KARACHI: Amid the ongoing farmer protests in India, Twitter came under fire on Monday for allegedly restricting access to the coverage of the movement by various people on the micro-blogging platform, reportedly at the behest of the Narendra Modi government.
Twitter later lifted the restrictions it had allegedly placed on the coverage of India's growing and controversial farmer protests, according to a local fact-checker who initially reported the development.
"All the accounts are back," Mohammed Zubair, the co-founder of and fact-checker at Alt News, wrote Monday evening.
Access to major Twitter accounts — including those of publications, actors, and left-wing politicians — was blocked early Monday evening without any announcement or intimation from the tech giant, with Zubair saying at least 16 pages reporting on and covering the farmer protests in India were restricted.
Zubair said these accounts included politics and culture magazine The Caravan, 48-year-old Indian actor Sushant Singh (not to be confused with the late Sushant Singh Rajput), Muslim activist Asif Khan, writer Hansraj Meena, parody account @EpicRoflDon, Tractor To Twitter campaign, Kisan Ekta Morcha movement, Aam Aadmi Party (AAP) leader and Delhi lawmaker Jarnail Singh, AAP executive member Preeti Sharma Menon, AAM social media team member Aarti, Communist Party of India (Marxist) in Puducherry, CPI (M) leader Md Salim, columnist Sanjukta Basu, @jatt_junction, Bharti Kisan Union (Ekta) in Ugrahan, and broadcasting company Prasar Bharati CEO Shashi Shekhar Vempati.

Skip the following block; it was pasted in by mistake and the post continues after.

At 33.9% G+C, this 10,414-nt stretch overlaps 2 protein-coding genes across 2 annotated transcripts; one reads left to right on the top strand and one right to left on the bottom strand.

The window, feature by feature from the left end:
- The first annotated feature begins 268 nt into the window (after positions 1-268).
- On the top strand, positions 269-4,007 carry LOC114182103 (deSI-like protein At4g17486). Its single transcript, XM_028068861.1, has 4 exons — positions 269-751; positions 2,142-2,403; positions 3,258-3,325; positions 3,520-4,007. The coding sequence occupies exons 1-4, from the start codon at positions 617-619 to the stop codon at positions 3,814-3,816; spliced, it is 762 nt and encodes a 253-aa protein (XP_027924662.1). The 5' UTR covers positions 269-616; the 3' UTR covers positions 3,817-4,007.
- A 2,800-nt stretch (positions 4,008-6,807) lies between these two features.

Screenshots of the accounts that had their access restricted indicated a message from Twitter saying they were withheld "in India in response to a legal demand". They are, however, accessible from Pakistan.
People were quick to react to the development, tagging Twitter CEO Jack Dorsey, Twitter Safety, Twitter's director of policy for India, Mahima Kaul, and the micro-blogging platform's global head for policy, strategy, and development, Nick Pickles.
Buzzfeed tech correspondent Pranav Dixit tweeted that a Twitter spokesperson "declined to speak to me on record despite multiple requests for more transparency".
However, it issued a statement, citing different countries' laws and saying if it received "a properly scoped request from an authorised entity, it may be necessary to withhold access to certain content in a particular country from time to time".
"Transparency is vital to protecting freedom of expression, so we have a notice policy for withheld content. Upon receipt of requests to withhold content, we will promptly notify the affected account holders (unless we are prohibited from doing so e.g. if we receive a court order under seal)," Twitter added.